Skyline Mountain Way/Brand Motorway Loop (Verdugo Mountains)
- Location: Intersectionof Via Montana and Camino de Villas, Burbank. From L.A. take I-5 to the Olive Avenue exit. Turn left on First St. and then right on Olive, and drive a total of 1.5 miles. (Olive becomes Country Club Drive). Turn right on Via Montana, go 0.2 miles and park where available on the street. (Check the signs for parking restrictions). From the north, take I-5 to Verdugo Avenue. Turn left on Front St., cross under the freeway and merge onto Verdugo Avenue. Go 0.4 miles to Glenoaks, turn left and go 0.2 miles to Olive. Turn right and drive 1.1 miles to the intersection with Via Montana, turn right and go 0.2 miles to the intersection with Camino De Villas.
- Agency: City of Glendale Parks & Recreation
- Distance: 8.4 miles
- Elevation gain: 2,000 feet
- Difficulty Rating: PG-13 (Elevation gain, distance, trail condition)
- Suggested time: 4 hours
- Best season: November – April
- USGS topo maps: “Burbank”
- Recommended gear: sun block; sun hat; hiking poles; long sleeved shirts and pants
- More information: Verdugo Mountains Yelp page here; description of the Skyline Mountain Way portion of the hike here; Verdugo Mountains Summit Post page here; Everytrail report here
- Rating: 7
This is one of the more challenging of the many possible hiking routes in the Verdugo Mountains. It features an interesting mix of abandoned and modern fire roads, fire breaks and city streets. Like the other hikes in the Verdugo Mountains, if the air is clear, the views are extensive, including downtown L.A., Catalina Island, the San Gabriels and much more. The loop can be hiked in either direction but when done clockwise, as described below, the ridge shields you from the morning sun on the western-facing ascent.
From the corner of Via Montana and Camino de Villas, head across a dirt lot and climb a steep embankment to the Skyline Mountain Way, an abandoned fire road. The hike starts of gradually but soon begins a steady ascent; you’ll climb about 1,600 feet in less than three miles. As you get higher the views open up. The trail becomes more overgrown although the going shouldn’t be too difficult.
At about 1.6 miles you pass a solitary oak; this is a nice spot to take a breather. Soon afterward you encounter a tricky stretch where the trail is washed out. Expect to use your hands and feet as you make your way across this short but potentially treacherous section, climbing up a particularly steep and loose embankment before making a hairpin right turn and continuing the climb.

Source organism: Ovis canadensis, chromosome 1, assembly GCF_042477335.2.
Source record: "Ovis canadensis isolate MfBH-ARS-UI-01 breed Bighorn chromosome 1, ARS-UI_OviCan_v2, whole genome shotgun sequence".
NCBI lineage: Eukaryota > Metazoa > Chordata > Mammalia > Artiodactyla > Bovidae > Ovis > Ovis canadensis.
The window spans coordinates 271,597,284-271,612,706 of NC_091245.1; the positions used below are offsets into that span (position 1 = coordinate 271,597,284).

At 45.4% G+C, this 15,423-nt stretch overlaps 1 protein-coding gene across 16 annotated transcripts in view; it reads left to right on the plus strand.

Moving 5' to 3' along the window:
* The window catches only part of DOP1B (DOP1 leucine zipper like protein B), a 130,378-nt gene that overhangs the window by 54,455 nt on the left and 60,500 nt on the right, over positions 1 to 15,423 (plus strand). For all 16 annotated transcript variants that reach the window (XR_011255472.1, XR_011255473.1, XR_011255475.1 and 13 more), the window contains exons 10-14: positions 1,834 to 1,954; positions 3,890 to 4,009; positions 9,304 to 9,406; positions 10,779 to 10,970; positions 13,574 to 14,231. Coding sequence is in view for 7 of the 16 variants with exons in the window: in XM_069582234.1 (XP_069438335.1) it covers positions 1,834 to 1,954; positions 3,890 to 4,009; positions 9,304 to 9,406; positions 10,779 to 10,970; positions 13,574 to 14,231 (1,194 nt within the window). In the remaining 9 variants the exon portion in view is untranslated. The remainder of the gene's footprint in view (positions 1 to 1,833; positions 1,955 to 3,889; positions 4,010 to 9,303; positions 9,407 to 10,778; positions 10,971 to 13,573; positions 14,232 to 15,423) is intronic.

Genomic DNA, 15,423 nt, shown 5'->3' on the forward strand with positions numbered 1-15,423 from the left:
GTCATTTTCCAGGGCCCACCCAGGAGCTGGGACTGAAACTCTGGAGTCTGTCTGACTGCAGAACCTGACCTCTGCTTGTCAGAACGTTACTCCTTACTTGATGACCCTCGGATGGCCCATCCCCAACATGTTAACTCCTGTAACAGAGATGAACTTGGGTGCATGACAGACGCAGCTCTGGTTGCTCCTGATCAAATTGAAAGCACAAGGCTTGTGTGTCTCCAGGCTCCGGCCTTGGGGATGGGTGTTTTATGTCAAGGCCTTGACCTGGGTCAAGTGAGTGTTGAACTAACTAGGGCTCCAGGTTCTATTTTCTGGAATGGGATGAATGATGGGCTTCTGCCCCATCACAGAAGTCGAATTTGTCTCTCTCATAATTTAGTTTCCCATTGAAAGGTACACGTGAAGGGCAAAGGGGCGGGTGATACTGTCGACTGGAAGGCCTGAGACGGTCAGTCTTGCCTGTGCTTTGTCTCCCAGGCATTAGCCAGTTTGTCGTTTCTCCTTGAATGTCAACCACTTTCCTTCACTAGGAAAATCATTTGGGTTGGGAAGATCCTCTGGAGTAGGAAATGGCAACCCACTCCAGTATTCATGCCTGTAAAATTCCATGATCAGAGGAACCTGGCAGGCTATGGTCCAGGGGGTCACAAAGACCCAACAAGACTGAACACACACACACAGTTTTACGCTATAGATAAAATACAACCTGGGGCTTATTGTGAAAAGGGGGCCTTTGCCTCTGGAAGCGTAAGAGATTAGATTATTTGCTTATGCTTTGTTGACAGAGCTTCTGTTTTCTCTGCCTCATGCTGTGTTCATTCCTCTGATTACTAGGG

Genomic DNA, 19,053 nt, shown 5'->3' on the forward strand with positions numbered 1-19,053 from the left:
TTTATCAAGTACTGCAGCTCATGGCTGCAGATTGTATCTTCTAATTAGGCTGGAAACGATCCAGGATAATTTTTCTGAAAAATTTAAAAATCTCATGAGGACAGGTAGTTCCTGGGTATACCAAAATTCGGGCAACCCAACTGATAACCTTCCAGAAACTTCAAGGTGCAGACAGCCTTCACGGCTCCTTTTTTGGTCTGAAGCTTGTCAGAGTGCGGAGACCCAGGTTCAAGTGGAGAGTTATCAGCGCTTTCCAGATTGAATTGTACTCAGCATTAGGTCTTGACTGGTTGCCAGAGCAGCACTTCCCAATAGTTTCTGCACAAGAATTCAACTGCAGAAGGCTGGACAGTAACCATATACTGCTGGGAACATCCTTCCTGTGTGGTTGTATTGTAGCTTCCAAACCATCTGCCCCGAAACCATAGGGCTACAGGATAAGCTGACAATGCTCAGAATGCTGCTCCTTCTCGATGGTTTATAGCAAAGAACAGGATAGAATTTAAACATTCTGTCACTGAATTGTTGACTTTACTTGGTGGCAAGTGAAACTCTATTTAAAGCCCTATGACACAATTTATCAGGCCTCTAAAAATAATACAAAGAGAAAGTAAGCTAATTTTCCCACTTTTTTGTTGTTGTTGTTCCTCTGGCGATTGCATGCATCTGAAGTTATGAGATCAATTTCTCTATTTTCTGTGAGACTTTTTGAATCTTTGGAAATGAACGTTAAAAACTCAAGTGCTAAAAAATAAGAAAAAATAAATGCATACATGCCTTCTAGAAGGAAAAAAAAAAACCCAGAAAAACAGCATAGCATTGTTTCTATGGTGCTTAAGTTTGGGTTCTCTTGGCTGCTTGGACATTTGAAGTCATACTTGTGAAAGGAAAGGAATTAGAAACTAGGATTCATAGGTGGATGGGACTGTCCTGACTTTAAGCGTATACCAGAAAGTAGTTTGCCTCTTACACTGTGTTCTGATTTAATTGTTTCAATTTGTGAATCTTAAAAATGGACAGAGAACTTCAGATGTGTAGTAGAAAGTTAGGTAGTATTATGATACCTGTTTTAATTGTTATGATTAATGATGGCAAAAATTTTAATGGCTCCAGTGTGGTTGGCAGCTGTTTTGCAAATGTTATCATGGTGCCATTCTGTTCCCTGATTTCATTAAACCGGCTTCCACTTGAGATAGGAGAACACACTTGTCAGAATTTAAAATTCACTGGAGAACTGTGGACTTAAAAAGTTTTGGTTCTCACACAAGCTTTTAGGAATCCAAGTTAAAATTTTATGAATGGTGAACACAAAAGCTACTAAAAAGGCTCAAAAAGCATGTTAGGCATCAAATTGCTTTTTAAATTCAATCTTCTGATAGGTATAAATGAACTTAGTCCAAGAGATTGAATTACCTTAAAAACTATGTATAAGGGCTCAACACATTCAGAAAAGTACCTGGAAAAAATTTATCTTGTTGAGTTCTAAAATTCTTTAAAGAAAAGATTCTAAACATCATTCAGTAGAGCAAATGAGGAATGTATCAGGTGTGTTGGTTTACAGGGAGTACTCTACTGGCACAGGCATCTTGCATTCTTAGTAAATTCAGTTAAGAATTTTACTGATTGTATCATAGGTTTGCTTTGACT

The ascent becomes more moderate and at 2.5 miles, you meet up with the Verdugo Fire Road, the main route across the top of the range, at a saddle with some great views of the San Gabriel Mountains. You can bear left on the fire road or head uphill on a steeper fire break. The two routes soon meet at a junction where a bench allows you to enjoy views both to the north and the south.
The rest of the hike is rather tame by comparison; some hikers might want to turn around at this point and return via the same route. However, for those who want to continue and make the hike a loop, start your descent on the Brand Motorway. It drops steadily for the next 3.3 miles, winding around the ridges. At 6 miles from the start, the road becomes paved; stay right at a junction and continue your descent, arriving at Brand Park, where you can take a look at the former estate of the Brand family and the public library dating back to the early 1900s.
At 6.8 miles, you pass through a gate and end up on Mountain Street. Turn right and follow it for 1.2 miles, during which it becomes Sunset Canyon. Several blocks do not have sidewalks, so exercise appropriate caution. When you reach Tujunga Avenue turn right and begin a steep climb uphill (again, no sidewalks so watch out for cars, especially since this section of the road has several blind curves.) Tujunga becomes Camino de Villas, which you will follow back to your starting point.
Text and photography copyright 2013 by David W. Lockeretz, all rights reserved. Information and opinions provided are kept current to the best of the author’s ability. All readers hike at their own risk, and should be aware of the possible dangers of hiking, walking and other outdoor activities. By reading this, you agree not to hold the author or publisher of the content on this web site responsible for any injuries or inconveniences that may result from hiking on this trail. Check the informational links provided for up to date trail condition information.